SAN ANTONIO, TX, February 8, 2013 – David Terry was in his mid-60s when he began to experience unusual breathing problems. He had frequent episodes of bronchitis and recurrent boughts of pneumonia. He soon sought a medical explanation and went to a pulmonologist who quickly identified him using a simple blood test as having a type of hereditary lung disease known as Alpha-1 Antitrypsin Deficiency (Alpha-1), a rare genetic condition that can cause life-threatening liver disease in children, and can also lead to severe liver and lung disease in adults.
According to Terry, "Once I was diagnosed, I found out that my lung function was only thirty-percent. Soon afterward, I was put on augmentation therapy, which are weekly IV infusions of alpha-1 antitrypsin derived from human plasma. This prevents my lung function from getting worse. I think Alpha-1 awareness and education are important as an early diagnosis can keep complications at bay. Early diagnosis can also help one live longer with a better quality of life. For those that are newly diagnosed, it is important to recognize your disease, attend an Education day, become involved in the greater Alpha-1 Community and encourage testing. It will improve your life. At an Alpha-1 Education day, one can meet others with Alpha-1, researchers, doctors and more."
Terry will be among more than 100 people attending an Alpha-1 Education Day at the Sheraton Gunter San Antonio on 205 East Houston Street in San Antonio, TX on March 23, 2013.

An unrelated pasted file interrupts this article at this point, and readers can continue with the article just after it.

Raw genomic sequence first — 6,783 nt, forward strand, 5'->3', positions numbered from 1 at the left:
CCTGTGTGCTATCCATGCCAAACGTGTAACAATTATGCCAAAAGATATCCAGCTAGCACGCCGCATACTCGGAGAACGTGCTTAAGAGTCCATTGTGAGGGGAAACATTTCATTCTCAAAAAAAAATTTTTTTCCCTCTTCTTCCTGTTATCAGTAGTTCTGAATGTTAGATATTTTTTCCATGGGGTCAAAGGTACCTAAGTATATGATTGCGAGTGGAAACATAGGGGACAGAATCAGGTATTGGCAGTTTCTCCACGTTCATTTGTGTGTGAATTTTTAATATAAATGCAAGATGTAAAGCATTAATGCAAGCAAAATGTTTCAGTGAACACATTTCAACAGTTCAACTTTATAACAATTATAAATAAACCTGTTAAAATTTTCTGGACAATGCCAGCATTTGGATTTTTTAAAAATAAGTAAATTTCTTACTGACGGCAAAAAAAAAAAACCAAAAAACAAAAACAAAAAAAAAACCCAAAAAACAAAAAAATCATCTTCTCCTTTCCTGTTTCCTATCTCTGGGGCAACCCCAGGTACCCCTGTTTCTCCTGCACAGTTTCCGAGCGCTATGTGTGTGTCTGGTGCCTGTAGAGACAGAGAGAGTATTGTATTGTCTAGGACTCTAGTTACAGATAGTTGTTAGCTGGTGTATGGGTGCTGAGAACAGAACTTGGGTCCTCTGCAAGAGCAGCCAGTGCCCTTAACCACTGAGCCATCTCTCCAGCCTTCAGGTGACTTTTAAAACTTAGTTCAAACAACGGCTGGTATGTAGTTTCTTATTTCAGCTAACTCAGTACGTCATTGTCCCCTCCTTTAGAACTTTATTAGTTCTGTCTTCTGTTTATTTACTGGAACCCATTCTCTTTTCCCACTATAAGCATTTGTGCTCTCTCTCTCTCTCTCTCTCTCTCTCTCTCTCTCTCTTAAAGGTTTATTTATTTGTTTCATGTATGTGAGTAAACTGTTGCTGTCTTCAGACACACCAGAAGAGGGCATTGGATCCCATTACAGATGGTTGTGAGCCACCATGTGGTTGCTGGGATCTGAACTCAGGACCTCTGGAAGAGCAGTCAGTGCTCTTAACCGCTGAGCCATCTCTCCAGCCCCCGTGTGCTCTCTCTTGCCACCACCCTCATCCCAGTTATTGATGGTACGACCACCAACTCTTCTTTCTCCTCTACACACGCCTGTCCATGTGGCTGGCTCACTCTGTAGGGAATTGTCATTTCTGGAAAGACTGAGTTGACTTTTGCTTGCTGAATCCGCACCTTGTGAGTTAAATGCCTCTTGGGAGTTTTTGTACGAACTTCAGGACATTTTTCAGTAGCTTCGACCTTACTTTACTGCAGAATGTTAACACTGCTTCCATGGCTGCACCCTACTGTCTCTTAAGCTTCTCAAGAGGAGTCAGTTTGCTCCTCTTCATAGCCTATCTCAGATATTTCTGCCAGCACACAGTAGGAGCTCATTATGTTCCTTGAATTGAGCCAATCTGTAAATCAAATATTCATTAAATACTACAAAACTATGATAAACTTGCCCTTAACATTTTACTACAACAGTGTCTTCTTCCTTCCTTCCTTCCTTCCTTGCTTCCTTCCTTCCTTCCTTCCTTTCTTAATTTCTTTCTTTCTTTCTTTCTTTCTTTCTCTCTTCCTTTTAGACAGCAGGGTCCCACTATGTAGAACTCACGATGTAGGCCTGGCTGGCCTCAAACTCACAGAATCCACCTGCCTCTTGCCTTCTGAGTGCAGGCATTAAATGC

Attendees will hear James Stocks, MD, Professor of Medicine, University of Texas Health Center at Tyler. He will speak about Alpha-1 Lung Disease & Clinical Trial Participation. Nasir Sultan Syed, MD, from the North East Methodist Hospital in San Antonio will also be speaking about exercise. During the breaks, patients have a chance to view exhibitor's displays and enjoy a complimentary lunch.
To make reservations for the program, contact the Alpha-1 Association at 800-521-3025 ext. 308. Reservations for a free patient dinner held on Friday, March 22nd at 7:00 pm can also be made by contacting the Association. The deadline to register is Monday, March 18th.
About the Alpha-1 Association:
The mission of the Alpha-1 Association is to identify those affected by Alpha-1 Antitrypsin Deficiency (Alpha-1) and to improve the quality of their lives through support, education, advocacy, and to encourage participation in research. For information, visit www.alpha1.org.
About the Alpha-1 Foundation:
The mission of the Alpha-1 Foundation is to provide the leadership and resources that will result in increased research, improved health, worldwide detection, and a cure for Alpha-1 Antitrypsin Deficiency. For information, visit www.alpha-1foundation.org.
For more information about Alpha-1, contact:
Jonathan Welsh, Alpha-1 Association, firstname.lastname@example.org, 305-648-0088, Ext. 301
Bob Campbell, Alpha-1 Foundation, email@example.com, 305-567-9888 ext. 230